Memory Work Collective Memory Work
Situated at the Strachan Gate entrance to the Bentway, Memory Work is a mural made up of twelve embellished photographic portraits of revolutionary figures from a future Toronto. Initiated by From Later studio with artist Rajni Perera and Memory Work Collective, this speculative monument imagines a world characterized by collective care and politics that value nurturing over growth.
Memory Work commemorates a speculative world. The people depicted in these portraits belong to a group known as the Mothers of Invention, abbreviated as MOI, and pronounced like the sound of a kiss. They are a group of revolutionary scientists, healers, creators, entrepreneurs, engineers, and organizers, represented in photographs taken by Omii Thompson of Mecha Clarke, Jennifer Maramba, Xiyao (Miranda) Shou, Zanette Singh, Cheyenne Sundance, and Dori Tunstall. Each is a leader spearheading change in their community, a present-day seed of the character they portray, prefiguring a transformed city. Each wears their own apron, designed by Tala Kamea and Naomi Skwarna, as a distinctive uniform that is both protective and decorative, offering clues to the values, aesthetics, and labour of their time. Rajni Perera has applied a textured layer of mythical landscapes and organisms onto the portraits, envisioning the environments of these destined luminaries.
Unlike many futuristic artworks, Memory Work is grounded in research and interpretations of actions and events observable today. The project began with a research phase led by Toronto-based studio From Later, which examined emerging forces of change—analyzing their potential effects, cataloguing uncertainties, exploring scenarios, and dreamscaping with communities. This pattern of research and imagination is echoed in the processes used to create the mural. The individuals photographed and embellished in Memory Work are people whose lives and work demonstrate the world that Memory Work Collective is anticipating. The mural reflects a process of elaborating, exaggerating, and extrapolating from lived experience and present-day signals of change and glimmers of hope.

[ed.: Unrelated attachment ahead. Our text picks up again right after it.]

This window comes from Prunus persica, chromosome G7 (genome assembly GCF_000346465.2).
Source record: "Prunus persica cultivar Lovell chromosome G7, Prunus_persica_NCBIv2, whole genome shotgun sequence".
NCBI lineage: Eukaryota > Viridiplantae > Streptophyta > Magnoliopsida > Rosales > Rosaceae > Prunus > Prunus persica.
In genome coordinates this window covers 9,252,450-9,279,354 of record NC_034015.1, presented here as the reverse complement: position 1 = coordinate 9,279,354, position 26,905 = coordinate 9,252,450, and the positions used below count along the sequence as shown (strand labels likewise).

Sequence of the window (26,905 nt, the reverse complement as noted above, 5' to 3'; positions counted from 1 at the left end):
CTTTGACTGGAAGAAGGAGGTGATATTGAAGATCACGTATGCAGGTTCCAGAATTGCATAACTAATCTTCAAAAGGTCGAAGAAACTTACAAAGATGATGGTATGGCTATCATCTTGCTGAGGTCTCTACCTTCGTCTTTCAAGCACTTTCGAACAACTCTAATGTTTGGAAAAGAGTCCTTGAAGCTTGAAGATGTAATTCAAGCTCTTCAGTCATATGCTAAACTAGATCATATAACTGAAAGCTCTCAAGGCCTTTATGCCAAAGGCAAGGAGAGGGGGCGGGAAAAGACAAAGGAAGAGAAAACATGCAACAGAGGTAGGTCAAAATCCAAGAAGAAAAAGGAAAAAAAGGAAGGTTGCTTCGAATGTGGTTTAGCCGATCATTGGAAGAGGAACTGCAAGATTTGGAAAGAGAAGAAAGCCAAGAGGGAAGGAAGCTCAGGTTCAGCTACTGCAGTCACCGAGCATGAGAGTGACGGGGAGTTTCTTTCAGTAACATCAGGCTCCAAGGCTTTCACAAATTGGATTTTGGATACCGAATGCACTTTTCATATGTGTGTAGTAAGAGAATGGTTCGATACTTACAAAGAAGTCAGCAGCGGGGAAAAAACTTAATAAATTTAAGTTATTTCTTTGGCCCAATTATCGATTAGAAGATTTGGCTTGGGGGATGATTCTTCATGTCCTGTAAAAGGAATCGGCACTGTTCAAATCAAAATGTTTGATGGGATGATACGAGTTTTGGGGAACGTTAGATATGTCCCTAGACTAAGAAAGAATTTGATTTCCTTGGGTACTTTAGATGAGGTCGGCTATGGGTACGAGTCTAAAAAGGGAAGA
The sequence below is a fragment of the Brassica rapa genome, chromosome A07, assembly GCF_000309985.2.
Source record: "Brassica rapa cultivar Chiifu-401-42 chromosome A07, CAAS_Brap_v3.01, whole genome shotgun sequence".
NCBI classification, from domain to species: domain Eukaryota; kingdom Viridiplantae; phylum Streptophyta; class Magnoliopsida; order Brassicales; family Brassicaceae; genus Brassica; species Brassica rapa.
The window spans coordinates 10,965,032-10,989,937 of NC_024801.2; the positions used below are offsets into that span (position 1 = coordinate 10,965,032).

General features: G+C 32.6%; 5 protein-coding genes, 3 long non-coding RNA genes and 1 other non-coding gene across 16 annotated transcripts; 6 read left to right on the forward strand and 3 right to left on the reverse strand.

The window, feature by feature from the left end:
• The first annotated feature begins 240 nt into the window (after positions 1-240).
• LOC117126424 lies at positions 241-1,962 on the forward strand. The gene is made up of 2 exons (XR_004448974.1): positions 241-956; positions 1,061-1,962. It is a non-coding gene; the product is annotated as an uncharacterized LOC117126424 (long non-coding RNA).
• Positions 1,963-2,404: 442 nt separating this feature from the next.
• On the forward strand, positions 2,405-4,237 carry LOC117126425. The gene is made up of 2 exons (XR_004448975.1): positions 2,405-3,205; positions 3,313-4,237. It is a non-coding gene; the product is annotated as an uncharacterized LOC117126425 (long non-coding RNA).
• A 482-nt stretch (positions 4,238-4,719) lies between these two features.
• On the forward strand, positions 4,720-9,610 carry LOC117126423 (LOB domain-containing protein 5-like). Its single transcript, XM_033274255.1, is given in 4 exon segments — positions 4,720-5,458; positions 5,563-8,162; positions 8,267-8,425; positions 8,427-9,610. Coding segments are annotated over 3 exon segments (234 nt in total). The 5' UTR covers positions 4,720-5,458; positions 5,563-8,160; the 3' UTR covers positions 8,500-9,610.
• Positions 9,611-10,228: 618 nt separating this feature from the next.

Memory Work offers multiple portals of entry. The double-sided mural at the Bentway site is supplemented by a phone number that visitors can call to hear more details about the commemorated figures. The Memory Work website contains a soundscape and offers a network of sources that inspire, ground, and inform this potential world. Both physical and virtual, Memory Work is intended as an exploratory platform, and the beginning of a possible story. It invites participation.
A monument recalls and engages. It asks viewers, “do you know the story of these people who take up public space in remembrance? Do you know why they are important?” As a monument to a future Toronto, this collaborative artwork asks the public to engage with the changing city. It asks how we can go beyond idyllic or heroic images of the future; it presses us to ask who will nurture this new world. In a world full of images, how can we be more deeply invested in understanding what we’re seeing? How do visions change alongside an evolving city? Memory Work offers a means toward understanding our relationship to the future, so that we might see ourselves creating it.
Exhibition essay by Mandy Harris Williams
For more information, visit memory-work.com
Curated by Memory Work Collective
Co-presented by From Later and The Bentway with support from CONTACT, as part of ArtworxTO: Toronto's Year of Public Art 2021–2022. Additional support by the Canada Council for the Arts, City of Toronto, and the Toronto Arts Council
Memory Work Collective (Rajni Perera, Tala Kamea, Naomi Skwarna, Omii Thompson, Macy Siu, Robert Bolton, Emily Woudenberg, Erica Whyte, Jac Sanscartier, and Sydney Allen-Ash) is a community of artists and writers. Concerned equally with the relational and the imaginary, the Collective engages in the mutual recounting and reconstruction of lived experience to contemplate possible worlds. Their research-based practice creates material for meditation, critique, and new ways of living — negotiating ethical and moral imperatives across (past, present, and future) time.